Foreign fighters to Iraq and Syria 'have doubled'

Foreign fighters to Iraq and Syria 'have doubled'
There are at least 27,000 fighters who have travelled to Iraq and Syria, double the number present in 2014, according to a report by the Soufan Group.
4 min read
09 December, 2015
The conflict in Iraq and Syria is has been globalised on all sides [AFP]
The number of foreign fighters in Iraq and Syria has more than doubled in the past year to at least 27,000, a report by an intelligence consultancy has revealed.

The travelling combatants show the increasingly internationalised nature of the conflict on all sides.

The figures, compiled by The Soufan Group, indicate that efforts by countries around the world to stem the flow of foreign fighters to Iraq and Syria and blunt the appeal of organisations such as the Islamic State group appear to have made little impact.
     The Islamic State has seen success beyond the dreams of other terrorist groups
- The Soufan Group

"The foreign fighter phenomenon in Iraq and Syria is truly global," read the New York-based security consultancy's report, published on Tuesday.

"The Islamic State has seen success beyond the dreams of other terrorist groups that now appear conventional and even old-fashioned, such as al-Qaeda.

"It has energised tens of thousands of people to join it, and inspired many more to support it."

In all, between 27,000 and 31,000 foreign fighters from 86 countries have travelled to Iraq and Syria, The Soufan Group said, compared with a figure of around 12,000 foreign fighters in Syria when it last published a similar study in June 2014.

The largest contingents travelling to the two countries, across which IS controls a swathe of territory, are from the Middle East and the Maghreb, with around 8,000 foreign fighters from each region.
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Around 5,000 made their way from Europe, with a further 4,700 from former Soviet republics.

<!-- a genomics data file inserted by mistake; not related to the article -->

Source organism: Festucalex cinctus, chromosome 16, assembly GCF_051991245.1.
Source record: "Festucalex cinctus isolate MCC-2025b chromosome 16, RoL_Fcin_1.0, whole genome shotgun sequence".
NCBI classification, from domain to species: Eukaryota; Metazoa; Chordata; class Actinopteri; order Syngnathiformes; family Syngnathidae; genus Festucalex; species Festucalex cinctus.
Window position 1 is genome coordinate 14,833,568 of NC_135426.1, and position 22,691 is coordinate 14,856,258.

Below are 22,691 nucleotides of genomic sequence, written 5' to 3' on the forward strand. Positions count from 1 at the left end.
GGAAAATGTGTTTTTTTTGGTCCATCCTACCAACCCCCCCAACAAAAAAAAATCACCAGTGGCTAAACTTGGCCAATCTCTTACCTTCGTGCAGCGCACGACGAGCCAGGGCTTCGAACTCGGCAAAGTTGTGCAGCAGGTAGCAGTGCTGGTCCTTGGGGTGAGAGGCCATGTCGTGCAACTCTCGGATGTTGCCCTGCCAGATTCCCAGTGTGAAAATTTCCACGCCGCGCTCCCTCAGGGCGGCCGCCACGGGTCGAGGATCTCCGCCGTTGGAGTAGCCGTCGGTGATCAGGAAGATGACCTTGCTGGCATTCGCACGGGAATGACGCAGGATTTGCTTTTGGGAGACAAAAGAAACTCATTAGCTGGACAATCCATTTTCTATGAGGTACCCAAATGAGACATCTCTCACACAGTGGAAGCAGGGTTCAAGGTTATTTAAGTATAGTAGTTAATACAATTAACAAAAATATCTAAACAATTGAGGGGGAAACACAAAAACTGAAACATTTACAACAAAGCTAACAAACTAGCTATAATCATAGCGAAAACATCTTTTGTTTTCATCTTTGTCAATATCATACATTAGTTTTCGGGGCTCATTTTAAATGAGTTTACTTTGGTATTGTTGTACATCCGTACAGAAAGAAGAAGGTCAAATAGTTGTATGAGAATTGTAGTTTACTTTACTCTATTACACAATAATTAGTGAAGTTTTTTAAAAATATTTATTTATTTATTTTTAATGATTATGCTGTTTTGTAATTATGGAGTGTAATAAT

The Soufan Group added that between 20 and 30 percent of foreign fighters were returning to their home countries, creating major challenges for domestic security agencies as IS in particular looks to carry out an increasing number of attacks overseas.

The IS group claimed responsibility for a massive attack in Paris last month that left 130 dead, and its fighters have been held responsible for violence in a litany of countries ranging from Libya to Bangladesh.

'Limited impact'

The threat of returning foreign fighters has sparked widespread debate, particularly in Western countries, many of which have criminalised travel to Syria to fight in the country's years-long conflict.

In the wake of the Paris attacks, US lawmakers have also called into question a programme that allows some Europeans to travel to the US without a visa.
     Even if the Islamic State is a failing enterprise in steady decline... it may become more dangerous as it dies
- The Soufan Group

But, according to The Soufan Group, the latest figures are "evidence that efforts to contain the flow of foreign recruits to extremist groups in Syria and Iraq have had limited impact".

"As the Islamic State changes its focus from consolidating control of territory to attacking its foreign enemies in their own homelands, or their interests elsewhere, the profile of its foreign recruits will also change," it added.

IS seized control of significant parts of Syria and Iraq last year, declaring a self-styled Islamic "caliphate" and committing widespread atrocities.

It has sought to recruit followers via social media, prompting growing alarm in the West, with the European Union launching a forum this month to bring together internet giants such as Google and Facebook - as well as law enforcement agencies - to combat online extremism.

The Soufan Group noted, however, that "while the power of the Islamic State's social media outreach is undeniable, it appears more often to prepare the ground for persuasion, rather than to force the decision".

"As hotbeds develop, recruitment through social media becomes less important than via direct human contact, as clusters of friends and neighbours persuade each other to travel separately or together to join the Islamic State.

"Even if the Islamic State is a failing enterprise in steady decline, it will be able to influence the actions of its adherents, and it may become more dangerous as it dies."

In October 2014, the UN published a report saying that as many as 15,000 people from more than 80 countries had flocked to Iraq and Syria to join armed groups in the area.